Sunday, November 9, 2014

This or That: Kitchen Edition

Have you ever wondered whether a decision you make at home on auto-pilot is the right one? I do, and have decided to stop guessing by...asking my husband Mark to figure it out. It started with the
dishwasher. We have two (remember: eight kids).

What cycle uses the least amount of energy and water? Here's how it goes:
  • Smartwash (no heat)--best
  • Smartwash (heat)
  • Normal (no heat)
  • Normal (heat)
  • 1 hour (heat is not an option)--worst
Sigh. I've only been doing that wrong for about three years. Has to do with how hot the water has to be and for how long to get the dishes clean faster, and how much fresh water is needed when you don't have time to filter. These results were specific to our Kenmore models but are pretty consistent across models.

Bad news for the environment: The drying cycle only adds another 9% onto the energy used per cycle. This seemed miniscule to me, especially since the dishes are wet and my dishwasher gets moldy when I go days and weeks without using the "heat dry," as I stoically do. I didn't mean to, but the first time I used the dishwasher after hearing the "9%" I used the heat cycle, and now I'm up to using it about half the time. I figure I'm still ahead if I lay off the 1-hour wash.

So we moved to clothes washers and dryers. We have a top-load model in the basement (no pictures down there, please) and a front-load model in the kitchen. The front-load is newer and hanging in there, 9 years old and churning out 3 loads a day minimum, partly because Mark has become an amateur appliance repair man for obvious reasons. So I already know our upstairs model is more efficient (hallelujah) but USA Today's recent comparison of top and front loading models of the same year did the comparison. They say front loaders save money in the long run (because they're more efficient) but cost more up front so you need to use them a lot and keep them a long time to make the savings significant.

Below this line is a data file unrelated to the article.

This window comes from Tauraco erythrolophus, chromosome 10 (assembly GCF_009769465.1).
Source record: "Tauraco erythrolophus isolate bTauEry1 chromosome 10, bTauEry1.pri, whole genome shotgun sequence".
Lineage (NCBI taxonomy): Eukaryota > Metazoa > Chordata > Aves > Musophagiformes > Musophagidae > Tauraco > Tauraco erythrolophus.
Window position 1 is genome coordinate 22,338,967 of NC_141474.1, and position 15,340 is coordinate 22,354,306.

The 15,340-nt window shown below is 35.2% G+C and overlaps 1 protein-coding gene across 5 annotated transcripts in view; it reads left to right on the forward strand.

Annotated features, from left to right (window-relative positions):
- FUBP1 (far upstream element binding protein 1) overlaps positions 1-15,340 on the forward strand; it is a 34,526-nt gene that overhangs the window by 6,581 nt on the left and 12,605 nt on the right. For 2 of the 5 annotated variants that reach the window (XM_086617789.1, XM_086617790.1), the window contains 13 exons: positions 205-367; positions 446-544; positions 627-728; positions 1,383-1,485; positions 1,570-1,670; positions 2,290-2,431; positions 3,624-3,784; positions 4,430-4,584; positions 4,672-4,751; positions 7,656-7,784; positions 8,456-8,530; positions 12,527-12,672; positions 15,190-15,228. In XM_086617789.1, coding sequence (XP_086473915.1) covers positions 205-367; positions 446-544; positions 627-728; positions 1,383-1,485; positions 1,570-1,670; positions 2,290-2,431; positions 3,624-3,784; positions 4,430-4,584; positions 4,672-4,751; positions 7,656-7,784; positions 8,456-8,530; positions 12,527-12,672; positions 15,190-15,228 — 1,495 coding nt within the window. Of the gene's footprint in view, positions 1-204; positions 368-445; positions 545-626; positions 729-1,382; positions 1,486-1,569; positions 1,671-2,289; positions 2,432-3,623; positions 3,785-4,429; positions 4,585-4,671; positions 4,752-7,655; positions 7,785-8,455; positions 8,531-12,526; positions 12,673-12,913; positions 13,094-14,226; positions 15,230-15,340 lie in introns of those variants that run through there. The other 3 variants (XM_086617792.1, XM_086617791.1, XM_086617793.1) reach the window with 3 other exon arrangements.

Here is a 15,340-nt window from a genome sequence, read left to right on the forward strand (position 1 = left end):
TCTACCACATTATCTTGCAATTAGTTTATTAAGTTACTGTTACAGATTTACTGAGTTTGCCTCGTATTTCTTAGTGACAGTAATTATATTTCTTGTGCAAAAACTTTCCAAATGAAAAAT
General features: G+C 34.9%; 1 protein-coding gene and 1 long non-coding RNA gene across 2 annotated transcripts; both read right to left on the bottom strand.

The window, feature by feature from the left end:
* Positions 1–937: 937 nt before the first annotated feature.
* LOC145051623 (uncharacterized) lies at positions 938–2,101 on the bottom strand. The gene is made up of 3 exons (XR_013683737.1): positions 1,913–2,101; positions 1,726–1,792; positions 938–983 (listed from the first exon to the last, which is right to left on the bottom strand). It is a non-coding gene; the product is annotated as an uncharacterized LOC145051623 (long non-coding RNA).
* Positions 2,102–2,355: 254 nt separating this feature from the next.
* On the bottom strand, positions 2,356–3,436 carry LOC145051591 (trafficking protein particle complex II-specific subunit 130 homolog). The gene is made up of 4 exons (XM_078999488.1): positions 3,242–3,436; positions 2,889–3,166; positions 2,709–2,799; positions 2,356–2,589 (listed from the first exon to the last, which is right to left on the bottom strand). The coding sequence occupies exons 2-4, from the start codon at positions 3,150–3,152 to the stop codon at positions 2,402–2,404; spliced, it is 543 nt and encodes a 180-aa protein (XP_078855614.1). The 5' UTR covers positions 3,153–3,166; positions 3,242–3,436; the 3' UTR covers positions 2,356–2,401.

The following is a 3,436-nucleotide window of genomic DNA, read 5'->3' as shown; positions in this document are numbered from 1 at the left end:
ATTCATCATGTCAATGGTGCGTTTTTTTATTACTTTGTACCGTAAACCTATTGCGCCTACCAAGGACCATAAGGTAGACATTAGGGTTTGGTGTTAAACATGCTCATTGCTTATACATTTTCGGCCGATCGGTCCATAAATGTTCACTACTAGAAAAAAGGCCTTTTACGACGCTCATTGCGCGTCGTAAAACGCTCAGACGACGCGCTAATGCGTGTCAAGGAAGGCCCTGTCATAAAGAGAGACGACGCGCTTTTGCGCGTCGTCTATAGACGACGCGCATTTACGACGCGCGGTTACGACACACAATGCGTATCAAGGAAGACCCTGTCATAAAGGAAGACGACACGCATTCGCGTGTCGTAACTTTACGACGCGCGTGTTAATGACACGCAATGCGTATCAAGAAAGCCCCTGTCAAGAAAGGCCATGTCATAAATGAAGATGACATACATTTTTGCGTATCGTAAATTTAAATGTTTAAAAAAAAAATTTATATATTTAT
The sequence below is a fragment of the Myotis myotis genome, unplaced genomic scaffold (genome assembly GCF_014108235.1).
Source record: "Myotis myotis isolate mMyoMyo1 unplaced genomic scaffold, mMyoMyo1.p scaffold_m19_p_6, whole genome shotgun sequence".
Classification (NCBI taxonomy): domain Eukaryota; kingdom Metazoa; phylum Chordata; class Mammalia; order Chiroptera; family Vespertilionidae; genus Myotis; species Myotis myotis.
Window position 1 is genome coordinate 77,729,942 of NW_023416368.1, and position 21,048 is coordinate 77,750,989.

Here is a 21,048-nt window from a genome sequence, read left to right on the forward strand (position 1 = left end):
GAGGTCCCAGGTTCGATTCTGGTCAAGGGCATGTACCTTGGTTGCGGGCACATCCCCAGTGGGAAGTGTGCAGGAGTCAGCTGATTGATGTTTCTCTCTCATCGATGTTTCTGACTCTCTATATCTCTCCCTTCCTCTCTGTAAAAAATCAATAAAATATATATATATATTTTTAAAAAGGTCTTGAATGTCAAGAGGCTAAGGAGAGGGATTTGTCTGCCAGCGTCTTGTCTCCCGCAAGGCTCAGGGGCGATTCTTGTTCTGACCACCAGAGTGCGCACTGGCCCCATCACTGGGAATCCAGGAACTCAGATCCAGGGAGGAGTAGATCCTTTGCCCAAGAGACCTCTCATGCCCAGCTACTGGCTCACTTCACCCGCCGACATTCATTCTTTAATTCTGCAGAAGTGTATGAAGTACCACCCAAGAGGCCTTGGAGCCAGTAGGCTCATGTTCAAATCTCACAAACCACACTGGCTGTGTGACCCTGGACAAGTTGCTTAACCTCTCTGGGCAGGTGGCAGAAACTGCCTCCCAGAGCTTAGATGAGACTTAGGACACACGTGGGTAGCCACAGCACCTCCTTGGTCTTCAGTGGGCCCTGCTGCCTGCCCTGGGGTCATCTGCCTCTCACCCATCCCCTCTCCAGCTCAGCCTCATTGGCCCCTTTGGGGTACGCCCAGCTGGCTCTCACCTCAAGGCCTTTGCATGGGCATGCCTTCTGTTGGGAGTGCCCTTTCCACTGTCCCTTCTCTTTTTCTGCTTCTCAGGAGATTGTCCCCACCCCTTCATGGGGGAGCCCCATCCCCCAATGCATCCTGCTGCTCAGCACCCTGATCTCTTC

Of course I always use the hottest, shortest drying cycle, for the same reasons I use 1-hour wash, or run through the rain hoping to get less wet: a less-is-more fixation with Time. Only the hot, fast cycle keeps up with the wash cycle. So I'm not looking this one up, folks. I don't want to know.

We move onto stoves. I use my natural gas stove instead of my electric stove whenever I can so I hoped this was smart because I really hate my electric stove. Not that my electric won't get plenty of back-up use for the holidays, but we've had it for almost 15 years, since before we had a gas line installed, and the imprecision of the burners is explained here on How Stuff Works.  Gas stoves use three times less energy than electric before you even consider the cost difference. 


Now to fridges. I can't do a comparison of different kinds because mine are the same except for the icemaker. One has through-the-door ice and water, the other doesn't have an auto ice maker at all and this turns out to be the significant difference>Listings from EnergyStar

  • Top mount freezer (w/o  ice)--best
  • Bottom mount freezer (w/o ice)
  • Top mount freezer (with ice)
  • Side-by-side (w/o ice)
  • Side-by-side (with ice)--worst
So if you thought having the icemaker on the outside of the fridge saved energy from the opening and closing, you are apparently wrong. That's not why we got it (it was a Brady Bunch thing, I always wanted one, and notice how nicely I keep the orange but skip the avocado color scheme) but keep in mind the differences in energy use are slight, about 13 dollars/year between the most and least efficient kinds of fridges, when comparing similar model years and are affected more by how cold you keep them both than what type you have.